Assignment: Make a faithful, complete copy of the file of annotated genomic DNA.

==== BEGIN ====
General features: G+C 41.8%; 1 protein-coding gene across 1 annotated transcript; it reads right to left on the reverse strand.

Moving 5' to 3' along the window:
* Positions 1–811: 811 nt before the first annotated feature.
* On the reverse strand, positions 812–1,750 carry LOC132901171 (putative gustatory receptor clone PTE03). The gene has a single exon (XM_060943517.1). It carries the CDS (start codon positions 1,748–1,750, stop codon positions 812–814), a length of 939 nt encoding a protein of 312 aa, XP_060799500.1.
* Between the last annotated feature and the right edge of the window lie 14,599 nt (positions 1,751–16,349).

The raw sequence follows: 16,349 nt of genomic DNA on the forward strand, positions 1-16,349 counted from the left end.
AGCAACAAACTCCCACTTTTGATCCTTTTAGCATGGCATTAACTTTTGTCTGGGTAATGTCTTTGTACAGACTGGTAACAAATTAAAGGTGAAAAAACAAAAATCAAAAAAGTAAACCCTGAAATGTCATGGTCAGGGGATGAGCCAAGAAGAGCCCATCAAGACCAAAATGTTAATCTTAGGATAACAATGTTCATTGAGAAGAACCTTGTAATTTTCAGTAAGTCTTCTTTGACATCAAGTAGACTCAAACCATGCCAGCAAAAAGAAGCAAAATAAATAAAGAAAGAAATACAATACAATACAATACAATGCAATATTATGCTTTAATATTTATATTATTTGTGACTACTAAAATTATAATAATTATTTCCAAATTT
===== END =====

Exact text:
General features: G+C 41.8%; 1 protein-coding gene across 1 annotated transcript; it reads right to left on the reverse strand.

Moving 5' to 3' along the window:
* Positions 1–811: 811 nt before the first annotated feature.
* On the reverse strand, positions 812–1,750 carry LOC132901171 (putative gustatory receptor clone PTE03). The gene has a single exon (XM_060943517.1). It carries the CDS (start codon positions 1,748–1,750, stop codon positions 812–814), a length of 939 nt encoding a protein of 312 aa, XP_060799500.1.
* Between the last annotated feature and the right edge of the window lie 14,599 nt (positions 1,751–16,349).

The raw sequence follows: 16,349 nt of genomic DNA on the forward strand, positions 1-16,349 counted from the left end.
AGCAACAAACTCCCACTTTTGATCCTTTTAGCATGGCATTAACTTTTGTCTGGGTAATGTCTTTGTACAGACTGGTAACAAATTAAAGGTGAAAAAACAAAAATCAAAAAAGTAAACCCTGAAATGTCATGGTCAGGGGATGAGCCAAGAAGAGCCCATCAAGACCAAAATGTTAATCTTAGGATAACAATGTTCATTGAGAAGAACCTTGTAATTTTCAGTAAGTCTTCTTTGACATCAAGTAGACTCAAACCATGCCAGCAAAAAGAAGCAAAATAAATAAAGAAAGAAATACAATACAATACAATACAATGCAATATTATGCTTTAATATTTATATTATTTGTGACTACTAAAATTATAATAATTATTTCCAAATTT